The Grid

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Warner Books, 1995 - Fiction - 451 pages
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Located in the heart of downtown Los Angeles, the sparkling new Yu Corporation Building is a monument to human genius. It can converse with its occupants. It can forecast the weather. It knows your body temperature, whether you've been drinking or using drugs. It darkens the windows in the noontime glare. It keeps the homeless away at night and lovingly tends the tree that reaches up through its beautiful atrium. Dubbed the Gridiron, the Yu Building is the culmination of art and function. It's also something else: a serial killer. Something has gone wrong inside the immensely powerful brain of this corporate dream palace. Before the building is opened to the public, one member of a team of brilliant computer programmers dies slumped against his VDT, his eyes burned black. Then a security guard is found with his skull shattered. Now the men and women who know the building best - including its egomaniacal architect and the one person who may actually be able to reason with the computer - know that the building itself is spinning wildly out of control. Built to survive power outages and the most massive earthquakes, the brain of the Gridiron cannot be unplugged and cannot be outsmarted. For the dozen people who are locked inside, the Gridiron is turning into a living, malevolent dungeon of terrors, where each death is more horrific than the one before, and human survival may be the ultimate achievement...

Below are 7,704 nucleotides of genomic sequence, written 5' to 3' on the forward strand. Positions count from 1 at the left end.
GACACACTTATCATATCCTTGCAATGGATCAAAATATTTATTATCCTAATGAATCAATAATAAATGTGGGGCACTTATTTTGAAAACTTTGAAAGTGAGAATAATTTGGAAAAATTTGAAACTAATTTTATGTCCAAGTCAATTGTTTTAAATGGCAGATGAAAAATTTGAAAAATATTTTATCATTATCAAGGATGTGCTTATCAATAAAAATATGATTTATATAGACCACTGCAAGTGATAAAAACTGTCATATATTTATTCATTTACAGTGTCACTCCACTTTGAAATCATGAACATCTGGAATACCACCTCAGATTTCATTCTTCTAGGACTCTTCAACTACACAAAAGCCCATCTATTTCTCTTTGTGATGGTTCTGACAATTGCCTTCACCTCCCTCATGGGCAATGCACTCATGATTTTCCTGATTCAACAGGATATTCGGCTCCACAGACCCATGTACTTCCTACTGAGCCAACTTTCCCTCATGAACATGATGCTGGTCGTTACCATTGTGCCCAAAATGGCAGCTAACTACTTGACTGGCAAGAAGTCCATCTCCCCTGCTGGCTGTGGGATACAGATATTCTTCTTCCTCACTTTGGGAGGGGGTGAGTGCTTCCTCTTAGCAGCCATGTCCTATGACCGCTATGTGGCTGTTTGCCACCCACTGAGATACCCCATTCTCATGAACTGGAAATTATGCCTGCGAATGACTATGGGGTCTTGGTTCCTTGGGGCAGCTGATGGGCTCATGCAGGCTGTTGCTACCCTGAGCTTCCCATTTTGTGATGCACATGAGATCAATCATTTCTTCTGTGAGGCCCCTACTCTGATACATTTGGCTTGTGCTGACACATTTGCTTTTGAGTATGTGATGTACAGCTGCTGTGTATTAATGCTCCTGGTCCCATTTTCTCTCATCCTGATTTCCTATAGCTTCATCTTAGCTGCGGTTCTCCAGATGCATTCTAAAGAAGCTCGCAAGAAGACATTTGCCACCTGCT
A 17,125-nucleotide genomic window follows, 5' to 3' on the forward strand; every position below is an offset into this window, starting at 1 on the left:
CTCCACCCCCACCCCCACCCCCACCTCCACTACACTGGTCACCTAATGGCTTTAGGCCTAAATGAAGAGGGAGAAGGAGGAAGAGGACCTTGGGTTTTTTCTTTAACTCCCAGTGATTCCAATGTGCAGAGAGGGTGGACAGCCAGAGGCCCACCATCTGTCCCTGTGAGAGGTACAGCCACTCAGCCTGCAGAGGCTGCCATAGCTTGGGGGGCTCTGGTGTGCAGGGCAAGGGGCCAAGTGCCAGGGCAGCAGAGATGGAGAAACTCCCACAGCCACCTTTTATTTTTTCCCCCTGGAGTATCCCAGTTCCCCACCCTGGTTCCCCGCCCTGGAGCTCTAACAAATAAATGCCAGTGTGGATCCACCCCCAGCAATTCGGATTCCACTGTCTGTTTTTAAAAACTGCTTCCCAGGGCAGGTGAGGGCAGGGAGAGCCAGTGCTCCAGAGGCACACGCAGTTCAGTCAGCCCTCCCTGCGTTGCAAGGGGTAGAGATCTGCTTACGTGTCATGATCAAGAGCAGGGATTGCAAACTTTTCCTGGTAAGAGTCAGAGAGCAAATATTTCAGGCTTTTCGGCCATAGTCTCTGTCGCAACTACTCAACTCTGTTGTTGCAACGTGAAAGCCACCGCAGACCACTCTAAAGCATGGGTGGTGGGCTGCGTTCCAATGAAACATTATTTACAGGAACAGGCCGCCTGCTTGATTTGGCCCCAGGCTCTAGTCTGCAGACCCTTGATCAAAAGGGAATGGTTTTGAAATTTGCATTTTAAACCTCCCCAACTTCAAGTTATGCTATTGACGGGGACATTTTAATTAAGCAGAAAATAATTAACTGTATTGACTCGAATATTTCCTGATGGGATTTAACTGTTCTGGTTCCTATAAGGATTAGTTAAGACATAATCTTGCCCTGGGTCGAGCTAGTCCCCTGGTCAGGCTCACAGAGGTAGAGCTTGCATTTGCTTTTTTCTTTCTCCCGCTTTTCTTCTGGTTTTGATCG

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User Review  - Jane Doe - Kirkus

Imagine HAL, the murderously defensive computer of 2001, in charge of a state-of-the-art Los Angeles office building, and you have the premise for Kerr's witty, eminently predictable blockbuster ... Read full review

The Grid

User Review  - Not Available - Book Verdict

The new Yu Corporation building in L.A. has everything: a uniquely designed, impregnable exterior and "Abraham," an advanced, talking, evolving computer that has total control of the building ... Read full review

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About the author (1995)

Philip Kerr was born in Edinburgh, Scotland on February 22, 1956. He received a master's degree in law from the University of Birmingham in 1980. Before becoming a full-time author, he worked as an advertising copywriter. His first novel, March Violets, was published in 1989 and became the first book in the Bernie Gunther series. His other fiction works for adults include A Philosophical Investigation, Esau, A Five-Year Plan, Gridiron, and Hitler's Peace. He won several Shamus Awards and the British Crime Writers' Association Ellis Peters Award for Historical Crime Fiction. His non-fiction works include The Penguin Book of Lies and The Penguin Book of Fights, Feuds and Heartfelt Hatreds: An Anthology of Antipathy. He also wrote young adult books under the name P. B. Kerr, including the Children of the Lamp series and One Small Step. He died of cancer on March 23, 2018 at the age of 62.

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